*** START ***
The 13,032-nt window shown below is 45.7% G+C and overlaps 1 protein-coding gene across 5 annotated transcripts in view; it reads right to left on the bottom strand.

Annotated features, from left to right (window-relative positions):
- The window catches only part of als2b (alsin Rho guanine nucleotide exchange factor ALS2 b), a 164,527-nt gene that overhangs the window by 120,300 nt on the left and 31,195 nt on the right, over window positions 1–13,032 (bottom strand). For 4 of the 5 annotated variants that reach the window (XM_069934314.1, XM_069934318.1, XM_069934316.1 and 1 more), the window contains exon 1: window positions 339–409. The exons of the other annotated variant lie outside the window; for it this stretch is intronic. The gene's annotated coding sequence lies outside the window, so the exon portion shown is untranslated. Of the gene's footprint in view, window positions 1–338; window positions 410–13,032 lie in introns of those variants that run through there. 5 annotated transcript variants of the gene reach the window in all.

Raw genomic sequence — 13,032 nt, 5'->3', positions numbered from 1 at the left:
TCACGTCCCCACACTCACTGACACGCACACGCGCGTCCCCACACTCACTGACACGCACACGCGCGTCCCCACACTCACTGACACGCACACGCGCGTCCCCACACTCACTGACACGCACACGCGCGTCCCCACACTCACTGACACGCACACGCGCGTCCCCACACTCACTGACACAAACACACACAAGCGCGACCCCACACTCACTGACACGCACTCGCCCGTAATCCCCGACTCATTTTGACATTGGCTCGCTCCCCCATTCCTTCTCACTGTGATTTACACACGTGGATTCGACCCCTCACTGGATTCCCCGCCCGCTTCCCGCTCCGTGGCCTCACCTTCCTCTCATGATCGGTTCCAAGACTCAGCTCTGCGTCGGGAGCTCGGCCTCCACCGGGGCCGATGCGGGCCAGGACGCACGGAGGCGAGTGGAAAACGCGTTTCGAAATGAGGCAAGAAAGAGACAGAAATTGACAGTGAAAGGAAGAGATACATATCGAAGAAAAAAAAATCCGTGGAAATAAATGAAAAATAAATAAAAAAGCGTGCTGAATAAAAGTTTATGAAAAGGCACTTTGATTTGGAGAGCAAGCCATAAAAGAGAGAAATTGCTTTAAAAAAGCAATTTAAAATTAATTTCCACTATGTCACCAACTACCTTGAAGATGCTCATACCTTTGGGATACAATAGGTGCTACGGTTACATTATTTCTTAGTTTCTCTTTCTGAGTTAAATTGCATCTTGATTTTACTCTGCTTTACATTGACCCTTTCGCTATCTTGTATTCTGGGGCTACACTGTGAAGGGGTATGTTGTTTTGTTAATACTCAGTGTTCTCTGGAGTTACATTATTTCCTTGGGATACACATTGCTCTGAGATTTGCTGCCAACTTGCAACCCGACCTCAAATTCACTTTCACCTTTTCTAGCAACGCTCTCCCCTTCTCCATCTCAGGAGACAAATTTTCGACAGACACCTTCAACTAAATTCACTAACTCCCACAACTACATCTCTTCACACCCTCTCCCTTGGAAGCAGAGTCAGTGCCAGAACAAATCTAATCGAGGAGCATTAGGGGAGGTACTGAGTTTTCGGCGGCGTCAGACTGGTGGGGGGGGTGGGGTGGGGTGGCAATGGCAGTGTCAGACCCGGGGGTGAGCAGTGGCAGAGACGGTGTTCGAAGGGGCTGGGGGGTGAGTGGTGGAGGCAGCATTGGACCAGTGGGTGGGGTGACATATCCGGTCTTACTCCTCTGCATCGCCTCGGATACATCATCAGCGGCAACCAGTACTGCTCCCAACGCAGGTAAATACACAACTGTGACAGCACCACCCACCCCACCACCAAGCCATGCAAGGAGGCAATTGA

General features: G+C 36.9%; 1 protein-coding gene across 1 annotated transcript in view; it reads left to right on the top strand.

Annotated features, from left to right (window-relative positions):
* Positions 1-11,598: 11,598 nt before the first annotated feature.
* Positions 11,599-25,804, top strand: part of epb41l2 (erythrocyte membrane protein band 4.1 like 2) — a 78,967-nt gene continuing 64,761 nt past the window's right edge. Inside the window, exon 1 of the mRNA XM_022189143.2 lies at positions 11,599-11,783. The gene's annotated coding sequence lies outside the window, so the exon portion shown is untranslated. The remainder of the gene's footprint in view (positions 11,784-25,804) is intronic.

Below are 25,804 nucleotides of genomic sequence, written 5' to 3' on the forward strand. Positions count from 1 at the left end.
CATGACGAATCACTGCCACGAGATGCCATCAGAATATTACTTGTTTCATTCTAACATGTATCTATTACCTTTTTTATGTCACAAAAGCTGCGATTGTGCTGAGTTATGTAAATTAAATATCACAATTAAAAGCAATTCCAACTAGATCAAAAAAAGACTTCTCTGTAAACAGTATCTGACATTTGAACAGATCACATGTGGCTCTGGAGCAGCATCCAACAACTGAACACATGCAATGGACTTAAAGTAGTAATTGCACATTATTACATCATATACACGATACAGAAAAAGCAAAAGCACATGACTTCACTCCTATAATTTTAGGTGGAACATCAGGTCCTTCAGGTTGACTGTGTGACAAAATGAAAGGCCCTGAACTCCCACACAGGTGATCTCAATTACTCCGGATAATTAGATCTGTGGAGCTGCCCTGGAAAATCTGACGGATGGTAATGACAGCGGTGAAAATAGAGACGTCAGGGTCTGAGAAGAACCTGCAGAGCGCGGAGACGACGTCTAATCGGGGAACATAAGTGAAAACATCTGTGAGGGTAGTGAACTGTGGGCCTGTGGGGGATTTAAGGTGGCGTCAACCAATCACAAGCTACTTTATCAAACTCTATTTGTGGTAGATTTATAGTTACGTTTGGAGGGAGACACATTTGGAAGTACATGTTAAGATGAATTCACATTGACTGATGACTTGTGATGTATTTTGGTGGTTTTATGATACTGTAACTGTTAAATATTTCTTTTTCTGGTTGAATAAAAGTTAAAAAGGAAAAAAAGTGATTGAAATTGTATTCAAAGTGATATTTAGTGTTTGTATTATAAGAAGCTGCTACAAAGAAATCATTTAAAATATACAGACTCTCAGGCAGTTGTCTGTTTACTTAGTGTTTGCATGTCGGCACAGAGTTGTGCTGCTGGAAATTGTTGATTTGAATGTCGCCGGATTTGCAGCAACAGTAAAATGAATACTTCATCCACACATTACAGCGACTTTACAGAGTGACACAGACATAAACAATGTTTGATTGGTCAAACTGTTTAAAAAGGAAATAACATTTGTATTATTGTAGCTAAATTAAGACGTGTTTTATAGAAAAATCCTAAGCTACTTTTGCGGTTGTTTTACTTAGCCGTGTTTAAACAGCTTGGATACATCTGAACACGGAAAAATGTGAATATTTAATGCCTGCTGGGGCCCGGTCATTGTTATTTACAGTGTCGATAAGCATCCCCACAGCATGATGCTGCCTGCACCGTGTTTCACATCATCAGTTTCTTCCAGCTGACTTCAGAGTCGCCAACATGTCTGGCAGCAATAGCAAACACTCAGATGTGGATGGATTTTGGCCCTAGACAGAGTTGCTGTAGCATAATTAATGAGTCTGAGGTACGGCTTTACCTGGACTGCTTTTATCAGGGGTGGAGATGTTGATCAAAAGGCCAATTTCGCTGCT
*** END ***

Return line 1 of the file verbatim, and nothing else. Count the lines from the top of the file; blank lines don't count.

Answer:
The 13,032-nt window shown below is 45.7% G+C and overlaps 1 protein-coding gene across 5 annotated transcripts in view; it reads right to left on the bottom strand.